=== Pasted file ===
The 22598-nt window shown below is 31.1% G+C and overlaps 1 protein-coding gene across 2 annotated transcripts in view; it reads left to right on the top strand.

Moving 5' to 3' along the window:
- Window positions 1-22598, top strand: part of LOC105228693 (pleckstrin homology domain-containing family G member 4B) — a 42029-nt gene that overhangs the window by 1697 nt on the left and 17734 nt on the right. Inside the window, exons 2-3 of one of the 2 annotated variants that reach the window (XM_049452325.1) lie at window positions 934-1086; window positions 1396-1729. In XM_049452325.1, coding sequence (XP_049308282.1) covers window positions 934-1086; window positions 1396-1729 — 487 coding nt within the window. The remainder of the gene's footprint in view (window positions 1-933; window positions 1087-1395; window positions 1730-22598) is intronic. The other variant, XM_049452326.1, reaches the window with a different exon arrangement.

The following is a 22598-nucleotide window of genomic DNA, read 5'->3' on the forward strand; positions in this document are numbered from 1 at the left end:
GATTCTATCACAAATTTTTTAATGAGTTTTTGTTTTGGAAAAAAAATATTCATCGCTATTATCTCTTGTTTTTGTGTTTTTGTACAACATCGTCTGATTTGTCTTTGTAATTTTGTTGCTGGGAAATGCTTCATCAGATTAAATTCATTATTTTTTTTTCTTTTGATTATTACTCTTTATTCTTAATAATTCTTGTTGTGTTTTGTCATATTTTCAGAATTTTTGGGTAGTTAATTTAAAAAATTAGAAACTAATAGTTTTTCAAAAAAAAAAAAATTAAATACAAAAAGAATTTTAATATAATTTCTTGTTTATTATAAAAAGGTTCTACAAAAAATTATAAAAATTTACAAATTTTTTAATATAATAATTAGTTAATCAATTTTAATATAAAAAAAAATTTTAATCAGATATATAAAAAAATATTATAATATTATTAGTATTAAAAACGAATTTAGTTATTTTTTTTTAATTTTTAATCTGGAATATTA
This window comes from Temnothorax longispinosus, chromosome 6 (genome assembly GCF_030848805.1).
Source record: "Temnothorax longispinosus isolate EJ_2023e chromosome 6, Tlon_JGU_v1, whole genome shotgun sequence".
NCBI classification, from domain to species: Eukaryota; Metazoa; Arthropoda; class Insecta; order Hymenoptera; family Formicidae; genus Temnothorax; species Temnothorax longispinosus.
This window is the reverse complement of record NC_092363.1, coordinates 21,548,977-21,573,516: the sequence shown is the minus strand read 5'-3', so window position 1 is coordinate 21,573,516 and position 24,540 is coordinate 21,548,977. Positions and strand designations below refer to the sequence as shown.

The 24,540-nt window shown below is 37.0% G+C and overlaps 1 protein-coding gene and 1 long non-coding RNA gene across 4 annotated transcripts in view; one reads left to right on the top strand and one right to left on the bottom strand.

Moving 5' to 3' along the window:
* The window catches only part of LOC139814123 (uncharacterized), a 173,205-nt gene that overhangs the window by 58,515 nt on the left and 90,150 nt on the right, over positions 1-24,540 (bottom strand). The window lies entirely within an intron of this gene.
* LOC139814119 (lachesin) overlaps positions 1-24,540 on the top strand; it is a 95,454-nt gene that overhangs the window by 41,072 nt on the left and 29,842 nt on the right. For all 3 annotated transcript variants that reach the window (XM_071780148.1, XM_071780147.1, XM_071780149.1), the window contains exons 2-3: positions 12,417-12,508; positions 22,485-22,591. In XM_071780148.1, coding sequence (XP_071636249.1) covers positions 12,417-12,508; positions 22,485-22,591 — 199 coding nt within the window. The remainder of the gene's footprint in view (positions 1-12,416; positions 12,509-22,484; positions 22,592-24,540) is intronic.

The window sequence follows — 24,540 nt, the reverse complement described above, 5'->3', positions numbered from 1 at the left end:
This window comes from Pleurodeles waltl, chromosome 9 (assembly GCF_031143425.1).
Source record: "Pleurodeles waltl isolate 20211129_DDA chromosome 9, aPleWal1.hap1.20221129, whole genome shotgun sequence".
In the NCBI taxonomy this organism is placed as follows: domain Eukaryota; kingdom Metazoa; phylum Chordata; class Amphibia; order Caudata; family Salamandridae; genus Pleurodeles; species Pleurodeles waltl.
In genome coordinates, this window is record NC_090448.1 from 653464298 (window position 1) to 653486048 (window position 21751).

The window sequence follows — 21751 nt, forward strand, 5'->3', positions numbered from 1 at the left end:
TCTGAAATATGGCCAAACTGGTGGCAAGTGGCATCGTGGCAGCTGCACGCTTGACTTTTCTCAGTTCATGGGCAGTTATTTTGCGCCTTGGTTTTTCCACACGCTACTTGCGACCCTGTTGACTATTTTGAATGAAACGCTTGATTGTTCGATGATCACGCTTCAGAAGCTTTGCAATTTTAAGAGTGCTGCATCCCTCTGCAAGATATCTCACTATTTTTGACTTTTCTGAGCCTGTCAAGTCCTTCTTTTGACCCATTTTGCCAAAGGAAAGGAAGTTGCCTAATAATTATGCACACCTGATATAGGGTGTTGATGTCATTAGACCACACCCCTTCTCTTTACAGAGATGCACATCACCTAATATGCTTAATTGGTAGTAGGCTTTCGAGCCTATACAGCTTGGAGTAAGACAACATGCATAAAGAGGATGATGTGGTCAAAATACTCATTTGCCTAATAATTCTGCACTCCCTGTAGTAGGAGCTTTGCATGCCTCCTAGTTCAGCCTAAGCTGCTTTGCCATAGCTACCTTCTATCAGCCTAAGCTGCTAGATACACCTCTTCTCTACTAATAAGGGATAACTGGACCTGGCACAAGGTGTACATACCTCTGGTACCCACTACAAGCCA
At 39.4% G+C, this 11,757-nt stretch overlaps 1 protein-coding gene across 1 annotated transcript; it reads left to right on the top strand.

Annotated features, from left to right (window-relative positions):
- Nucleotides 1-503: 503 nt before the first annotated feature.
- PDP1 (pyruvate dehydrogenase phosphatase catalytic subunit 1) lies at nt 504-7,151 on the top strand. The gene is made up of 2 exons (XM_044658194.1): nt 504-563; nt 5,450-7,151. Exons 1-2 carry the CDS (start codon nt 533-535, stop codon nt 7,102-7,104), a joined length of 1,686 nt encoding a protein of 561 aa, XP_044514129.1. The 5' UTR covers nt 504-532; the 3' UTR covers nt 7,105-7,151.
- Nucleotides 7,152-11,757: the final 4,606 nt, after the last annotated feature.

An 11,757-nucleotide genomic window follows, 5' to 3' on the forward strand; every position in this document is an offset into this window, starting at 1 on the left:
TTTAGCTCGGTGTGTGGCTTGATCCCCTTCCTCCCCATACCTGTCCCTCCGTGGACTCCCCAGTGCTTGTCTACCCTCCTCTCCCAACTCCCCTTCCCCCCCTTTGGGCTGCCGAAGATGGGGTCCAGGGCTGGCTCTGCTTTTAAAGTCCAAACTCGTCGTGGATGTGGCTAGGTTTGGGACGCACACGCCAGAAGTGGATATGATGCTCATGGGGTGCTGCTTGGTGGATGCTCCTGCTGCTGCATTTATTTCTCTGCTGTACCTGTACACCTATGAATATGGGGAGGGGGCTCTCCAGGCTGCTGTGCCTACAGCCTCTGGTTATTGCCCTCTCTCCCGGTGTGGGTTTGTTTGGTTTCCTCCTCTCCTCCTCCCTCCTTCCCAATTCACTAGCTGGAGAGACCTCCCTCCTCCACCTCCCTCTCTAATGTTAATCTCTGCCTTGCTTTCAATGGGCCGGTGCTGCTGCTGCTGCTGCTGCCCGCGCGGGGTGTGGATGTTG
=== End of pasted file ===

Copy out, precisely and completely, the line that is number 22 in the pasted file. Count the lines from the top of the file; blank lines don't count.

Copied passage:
Annotated features, from left to right (window-relative positions):